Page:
A woman of wine
Mondavi's Janssens scales rare heights
Janet Fletcher, Chronicle Staff Writer
Wednesday, August 7, 2002
©2002 San Francisco Chronicle.
Her colleagues point to her work ethic, her palate and her political
savvy to explain how Genevieve Janssens landed one of the biggest
jobs in the California wine industry. Janssens herself talks about
The director of winemaking for Oakville's world-renowned Robert
Mondavi Winery, the 51-year-old Frenchwoman recounts professional
milestones as if all she did was show up at the right time. But
her rise -- remarkably swift despite a long break for marriage and
motherhood -- suggests a career that owes more to spunk than to
serendipity. Responsible for more than two dozen Mondavi wines and
more than 300,000 cases, Janssens has reached a height in the wine
industry that few women attain.
A fifth-generation winemaker who never imagined becoming anything
else, Janssens was drinking watered wine from an early age. Born
in Morocco to French Algerian parents, she grew up mostly in southern
France, where her parents settled after Algerian nationalists took
the family vineyards. Her father, whom she describes as a pioneer,
then established vineyards and a winery in Corsica but lost them,
too, when the Corsicans forced French property owners out.
Encouraged by her father, Janssens studied enology at the University
of Bordeaux, where her professors included the legendary Emile Peynaud,
a world authority on wine tasting. Cigarette in hand, Peynaud taught
her how to taste. "The room was full of smoke all the time,"
Janssens recalls. "He always said it didn't bother him."
The young enologist worked briefly in a Bordeaux wine consultant's
lab, then decided to set up her own small lab and consulting business
in Provence. In 1977, she and her brother visited the Napa Valley
and -- destiny calling -- she visited the Robert Mondavi Winery
and met winemaker Zelma Long.
"We spent a good hour talking about winemaking philosophy,"
Janssens remembers, "and when I said goodbye, I joked and said,
'If you have something for me here, I'm ready.' " Three months
later, Long called, with the offer of a lab job. "I did not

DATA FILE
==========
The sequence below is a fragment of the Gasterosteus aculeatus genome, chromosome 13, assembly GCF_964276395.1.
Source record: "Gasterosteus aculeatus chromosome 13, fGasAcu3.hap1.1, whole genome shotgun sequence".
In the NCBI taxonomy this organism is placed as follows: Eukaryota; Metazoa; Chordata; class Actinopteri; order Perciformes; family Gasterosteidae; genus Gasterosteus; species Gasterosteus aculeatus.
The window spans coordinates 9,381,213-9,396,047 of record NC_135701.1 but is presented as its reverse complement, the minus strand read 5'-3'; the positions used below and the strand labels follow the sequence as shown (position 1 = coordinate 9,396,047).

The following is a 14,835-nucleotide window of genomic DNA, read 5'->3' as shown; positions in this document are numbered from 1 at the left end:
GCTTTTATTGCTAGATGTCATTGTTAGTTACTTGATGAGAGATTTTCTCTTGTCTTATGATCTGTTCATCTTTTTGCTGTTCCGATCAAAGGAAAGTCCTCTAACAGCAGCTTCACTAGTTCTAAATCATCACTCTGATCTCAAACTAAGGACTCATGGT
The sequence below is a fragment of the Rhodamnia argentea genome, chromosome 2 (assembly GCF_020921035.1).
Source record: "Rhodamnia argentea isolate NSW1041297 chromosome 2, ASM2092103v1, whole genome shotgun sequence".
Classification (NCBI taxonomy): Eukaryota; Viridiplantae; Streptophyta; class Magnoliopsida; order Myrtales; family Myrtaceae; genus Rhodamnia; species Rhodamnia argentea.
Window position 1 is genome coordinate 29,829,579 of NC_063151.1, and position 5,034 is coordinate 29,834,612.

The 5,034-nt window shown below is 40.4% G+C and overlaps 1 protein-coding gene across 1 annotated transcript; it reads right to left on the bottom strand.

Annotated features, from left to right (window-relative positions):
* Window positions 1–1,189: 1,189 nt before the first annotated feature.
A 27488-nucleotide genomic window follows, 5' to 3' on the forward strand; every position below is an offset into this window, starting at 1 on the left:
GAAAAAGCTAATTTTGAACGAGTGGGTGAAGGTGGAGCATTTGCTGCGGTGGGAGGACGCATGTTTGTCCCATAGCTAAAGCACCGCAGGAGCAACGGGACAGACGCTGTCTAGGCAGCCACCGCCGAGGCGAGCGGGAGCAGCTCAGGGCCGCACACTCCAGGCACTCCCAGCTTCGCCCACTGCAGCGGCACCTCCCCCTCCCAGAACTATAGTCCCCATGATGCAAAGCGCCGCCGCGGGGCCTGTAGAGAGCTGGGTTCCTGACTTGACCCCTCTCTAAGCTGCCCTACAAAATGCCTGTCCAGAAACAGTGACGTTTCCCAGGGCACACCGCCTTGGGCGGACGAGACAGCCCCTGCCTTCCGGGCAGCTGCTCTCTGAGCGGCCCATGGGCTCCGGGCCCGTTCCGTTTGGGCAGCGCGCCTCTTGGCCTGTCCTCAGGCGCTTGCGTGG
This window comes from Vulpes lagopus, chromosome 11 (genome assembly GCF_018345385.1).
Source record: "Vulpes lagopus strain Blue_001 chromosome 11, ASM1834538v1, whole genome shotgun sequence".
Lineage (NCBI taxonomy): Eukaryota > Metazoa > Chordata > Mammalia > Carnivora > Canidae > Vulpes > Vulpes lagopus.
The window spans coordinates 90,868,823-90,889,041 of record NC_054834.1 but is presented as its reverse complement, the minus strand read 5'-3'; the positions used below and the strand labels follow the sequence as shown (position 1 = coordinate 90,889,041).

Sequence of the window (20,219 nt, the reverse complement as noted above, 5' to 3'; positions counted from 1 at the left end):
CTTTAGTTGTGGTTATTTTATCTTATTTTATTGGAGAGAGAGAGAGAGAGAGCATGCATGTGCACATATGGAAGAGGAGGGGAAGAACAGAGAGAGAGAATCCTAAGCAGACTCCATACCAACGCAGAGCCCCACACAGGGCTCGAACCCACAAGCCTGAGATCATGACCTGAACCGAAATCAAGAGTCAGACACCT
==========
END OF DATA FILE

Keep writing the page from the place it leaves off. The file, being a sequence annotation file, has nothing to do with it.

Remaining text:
hesitate one minute," Janssens says.
Less than two years after arriving, the then 28-year-old met and
married a Belgian artist seven years her junior who taught at the
College of Merced.
"So I quit Mondavi," the winemaker says, "which was
not very smart, but when you're young, you go with your passion."
The couple moved to the Merced area and started a family -- they
have a son and a daughter -- and Janssens put her career aside,
allowing herself just enough consulting work to stay content.
A decade later, Janssens picked up the phone. "I called Tim
(Mondavi) and said, 'Do you recall me? I would like to come back
if you have something interesting.' "
Mondavi did. Opus One, the family's groundbreaking joint venture
with the French Rothschild family, was rapidly moving forward and
needed a director of production.
"Isn't that incredible?" Janssens says now. "It was
destiny. Why did I call at that time? I could have called later
when there was no opening."
More incredible, perhaps, is that Tim Mondavi and Patrick
Leon, the Chateau Mouton-Rothschild winemaker, gave the prestigious
post to someone who hadn't held a winery job in 10 years. Janssens
and family moved back to Napa Valley, and her husband found work
teaching French at a Bay Area college. Then Janssens began what
must have been, at the time, one of the most challenging winemaking
" I worked with a member of the team here and a member of the
team in France, " she says, "and my role was to put the
two different winemaking visions together, to make Opus One happen
from day to day."
Janssens stayed for nine years, overseeing construction of the costly
winery -- the industry joke is that the project had an unlimited
budget and exceeded it -- and production of one of California's
"There weren't too many relaxed times at Opus," recalls
Napa Valley wine consultant Ashley Heisey, who Janssens hired in
the early '90s to run the lab. "I don't think Genevieve ever,
in her mind, had a rest day in terms of making those wines better.
She'd return your voicemail at two in the morning because that was
the only quiet time in her life. I know she has this other life
outside of wine, but when you're working with her you have no sense
At Opus, Janssens made only one wine -- the famous Opus One, a Bordeaux-
style blend meant to compete with the top wines of the world. According
to Heisey, Janssens had the persistent temperament for such an endeavor,
where the brass ring is always just beyond your grasp. "You're
working on that last one percent of quality," Heisey says,
"a refinement that probably never ends. I would have thought
she was going to be at Opus for a lifetime."